Can become the Instagram for news?

We’ve written before about the overwhelming tsunami of content that digital media represents, especially the firehose that comes from Twitter and Facebook, and how this makes it even more imperative that users have some kind of filter or curation system. is one of the services that is trying to solve that problem, but it wants to do more than just filter and recommend: the startup’s new iPhone app is designed to be like an Instagram for news — in other words, a smaller network of friends and connections with whom you want to discuss the latest headlines or events. The question for is whether that’s what news consumers want, and even if they do, whether they won’t just use Twitter or Facebook instead. has an interesting history: It started as a skunkworks project inside the New York Times — an attempt on the part of a couple of NYT developers to come up with a way of filtering Twitter based on a user’s social network. The team formed a partnership with the New York-based incubator and venture firm Betaworks (creator of services such as the Bitly link-shortener and Chartbeat) and then was eventually absorbed into Bitly and the New York Times wound up with shares in the company. The startup has been spun off but is still based in the offices of Betaworks in the meat-packing district of New York City, where I spent some time recently with general manager Jake Levine.’s app is a good filter, but is that enough?

The iPad app that launched with in April of last year offered a somewhat unusual experience, and one that seemed to appeal to some users (like me) and turn others off. Once you added a number of Twitter sources to the app — which also provided some prominent users as a default — you could click on their avatars and see their Twitter stream as though you were looking over their shoulder; something Hunch co-founder and angel investor Chris Dixon has called “cross-dressing.” This was odd, but also fascinating in a way, but it was also somewhat cumbersome, since you had to click on all those individual avatars to get each person’s view, and it became rather time-consuming.

The iPhone app (not surprisingly) provides a much more stripped-down experience. You connect your Twitter account and then uses its algorithms — which Levine said are based in part on the sharing activity of your personal network and partly on the trending topics identified by Bitly — to show you what the most popular and/or most discussed or shared topics are. It’s a little like the Flipboard app for the iPhone (without the flipping), but the focus for is more on the conversation around the posted item, which you can see and add to easily when you read a post.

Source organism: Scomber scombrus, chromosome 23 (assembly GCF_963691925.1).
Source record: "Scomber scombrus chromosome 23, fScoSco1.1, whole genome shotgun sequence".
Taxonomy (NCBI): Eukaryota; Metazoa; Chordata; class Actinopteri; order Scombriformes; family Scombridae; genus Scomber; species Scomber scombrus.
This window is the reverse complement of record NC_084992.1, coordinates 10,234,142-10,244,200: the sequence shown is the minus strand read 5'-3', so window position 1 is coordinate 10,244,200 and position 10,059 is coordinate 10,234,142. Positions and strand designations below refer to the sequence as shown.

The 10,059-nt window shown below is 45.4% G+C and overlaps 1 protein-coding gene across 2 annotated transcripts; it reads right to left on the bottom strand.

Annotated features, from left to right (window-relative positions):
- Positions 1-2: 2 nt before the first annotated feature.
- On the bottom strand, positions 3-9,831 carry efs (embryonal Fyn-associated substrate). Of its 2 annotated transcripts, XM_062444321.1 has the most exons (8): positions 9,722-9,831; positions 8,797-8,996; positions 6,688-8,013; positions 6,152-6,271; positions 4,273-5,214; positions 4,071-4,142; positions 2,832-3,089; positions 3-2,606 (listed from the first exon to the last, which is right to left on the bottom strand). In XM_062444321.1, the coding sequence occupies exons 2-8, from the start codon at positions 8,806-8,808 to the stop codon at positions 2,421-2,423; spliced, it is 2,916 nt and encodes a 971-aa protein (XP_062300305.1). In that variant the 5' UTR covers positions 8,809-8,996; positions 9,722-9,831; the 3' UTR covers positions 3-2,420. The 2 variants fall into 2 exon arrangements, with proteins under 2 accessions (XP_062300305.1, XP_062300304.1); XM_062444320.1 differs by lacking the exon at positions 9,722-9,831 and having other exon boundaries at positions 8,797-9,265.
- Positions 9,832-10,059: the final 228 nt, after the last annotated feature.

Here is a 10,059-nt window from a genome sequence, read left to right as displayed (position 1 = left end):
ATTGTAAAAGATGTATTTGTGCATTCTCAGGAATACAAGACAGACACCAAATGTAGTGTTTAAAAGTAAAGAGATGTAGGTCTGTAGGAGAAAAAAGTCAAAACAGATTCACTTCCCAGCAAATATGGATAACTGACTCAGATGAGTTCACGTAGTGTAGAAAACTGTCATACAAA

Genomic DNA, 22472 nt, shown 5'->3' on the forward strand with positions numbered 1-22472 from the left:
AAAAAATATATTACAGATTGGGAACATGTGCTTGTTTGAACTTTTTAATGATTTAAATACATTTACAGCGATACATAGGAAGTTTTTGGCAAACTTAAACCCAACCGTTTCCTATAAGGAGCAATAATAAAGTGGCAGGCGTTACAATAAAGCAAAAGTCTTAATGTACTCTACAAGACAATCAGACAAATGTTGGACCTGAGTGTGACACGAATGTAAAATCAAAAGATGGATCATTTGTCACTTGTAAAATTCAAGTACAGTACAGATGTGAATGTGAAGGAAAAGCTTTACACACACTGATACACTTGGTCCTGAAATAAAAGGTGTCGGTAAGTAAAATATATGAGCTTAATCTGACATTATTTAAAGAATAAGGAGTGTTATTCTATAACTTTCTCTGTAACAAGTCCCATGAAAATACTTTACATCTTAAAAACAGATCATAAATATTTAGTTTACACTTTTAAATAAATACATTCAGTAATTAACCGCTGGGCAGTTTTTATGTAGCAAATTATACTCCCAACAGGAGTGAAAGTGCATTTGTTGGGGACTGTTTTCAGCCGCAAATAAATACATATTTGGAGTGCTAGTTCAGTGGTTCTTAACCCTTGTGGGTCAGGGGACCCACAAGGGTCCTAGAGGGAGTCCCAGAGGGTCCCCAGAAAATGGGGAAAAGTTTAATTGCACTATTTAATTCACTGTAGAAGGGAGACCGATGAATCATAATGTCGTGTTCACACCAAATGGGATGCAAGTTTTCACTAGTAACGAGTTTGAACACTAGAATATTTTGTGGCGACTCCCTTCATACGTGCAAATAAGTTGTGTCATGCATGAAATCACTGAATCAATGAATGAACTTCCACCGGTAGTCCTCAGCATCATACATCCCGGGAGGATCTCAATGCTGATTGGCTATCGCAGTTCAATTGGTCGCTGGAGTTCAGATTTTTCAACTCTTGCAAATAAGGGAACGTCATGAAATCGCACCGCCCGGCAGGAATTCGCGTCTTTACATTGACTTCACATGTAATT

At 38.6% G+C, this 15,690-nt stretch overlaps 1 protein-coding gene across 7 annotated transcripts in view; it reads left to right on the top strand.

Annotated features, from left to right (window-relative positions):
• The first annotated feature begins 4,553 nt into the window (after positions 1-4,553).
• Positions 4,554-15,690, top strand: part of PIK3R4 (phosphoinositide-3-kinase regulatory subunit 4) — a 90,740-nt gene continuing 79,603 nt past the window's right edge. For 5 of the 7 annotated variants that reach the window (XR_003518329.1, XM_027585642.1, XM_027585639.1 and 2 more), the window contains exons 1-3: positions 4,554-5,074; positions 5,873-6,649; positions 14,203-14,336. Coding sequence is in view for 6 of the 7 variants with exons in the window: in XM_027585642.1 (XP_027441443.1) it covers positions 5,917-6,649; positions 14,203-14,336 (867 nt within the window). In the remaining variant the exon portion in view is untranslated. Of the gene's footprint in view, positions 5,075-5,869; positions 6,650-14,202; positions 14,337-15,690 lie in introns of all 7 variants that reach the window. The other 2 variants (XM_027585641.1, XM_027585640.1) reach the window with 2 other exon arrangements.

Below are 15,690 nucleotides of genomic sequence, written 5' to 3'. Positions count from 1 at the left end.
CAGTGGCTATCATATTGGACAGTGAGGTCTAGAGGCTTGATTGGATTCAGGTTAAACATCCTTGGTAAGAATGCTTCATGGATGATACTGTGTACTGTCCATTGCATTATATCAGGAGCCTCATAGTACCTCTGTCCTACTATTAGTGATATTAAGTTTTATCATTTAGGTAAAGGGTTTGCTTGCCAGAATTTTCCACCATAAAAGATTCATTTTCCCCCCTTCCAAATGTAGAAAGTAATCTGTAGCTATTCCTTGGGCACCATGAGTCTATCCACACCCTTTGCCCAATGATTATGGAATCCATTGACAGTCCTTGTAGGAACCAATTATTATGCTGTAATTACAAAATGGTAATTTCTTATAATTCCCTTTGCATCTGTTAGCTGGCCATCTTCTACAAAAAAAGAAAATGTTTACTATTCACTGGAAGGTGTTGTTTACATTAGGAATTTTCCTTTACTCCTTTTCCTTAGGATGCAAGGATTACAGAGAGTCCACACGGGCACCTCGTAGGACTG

Although I have only been using it for a short time, the app does a pretty good job of surfacing both items that I’ve seen and posts that I haven’t seen but are interesting — and it is handy to see, and be able to retweet, the comments from friends in my network. So like Summify (which was recently bought by Twitter) and other apps like Zite (acquired by CNN), is a pretty good curation tool. But this is clearly the same ground that Twitter itself seems to be aiming at with its “Discover” tab and the Summify acquisition, so why would I decide to use wants to be a micro-network just for news

Levine says that’s goal is to be much more than just a Twitter filter — he wants the app to become a social network of its own, built around news, in the same way that Instagram is a micro-network built around the sharing of photos. But why wouldn’t I just discuss the news with my friends and social graph on Twitter or Facebook or Google+? Levine said those networks have grown to the point where they are more about broadcast than they are about conversation, and so there is a need for a smaller experience in which you can talk about news with your friends and connections.

As the CEO explained to the Nieman Lab, part of this realization came about when the company’s email newsletter — a daily summary of what your network is reading, much like what Summify and other services like Percolate offer — started to really take off. The rate at which people opened the email, and the sharing that took place from it, convinced that there was room for a “purpose-built” network based around discussion of the news, and the app is an attempt to deliver that.

I’m not convinced yet that I need a special network or app just for discussing and sharing news stories or blog posts, however. I still do that mostly through Twitter and Facebook, and they work pretty well — and while Instagram is an appealing metaphor, I’m not sure that news requires the same kind of content-consumption experience as photos, in the sense that people want to consume them and discuss them in a smaller network. But it is definitely an interesting experiment, and one worth watching.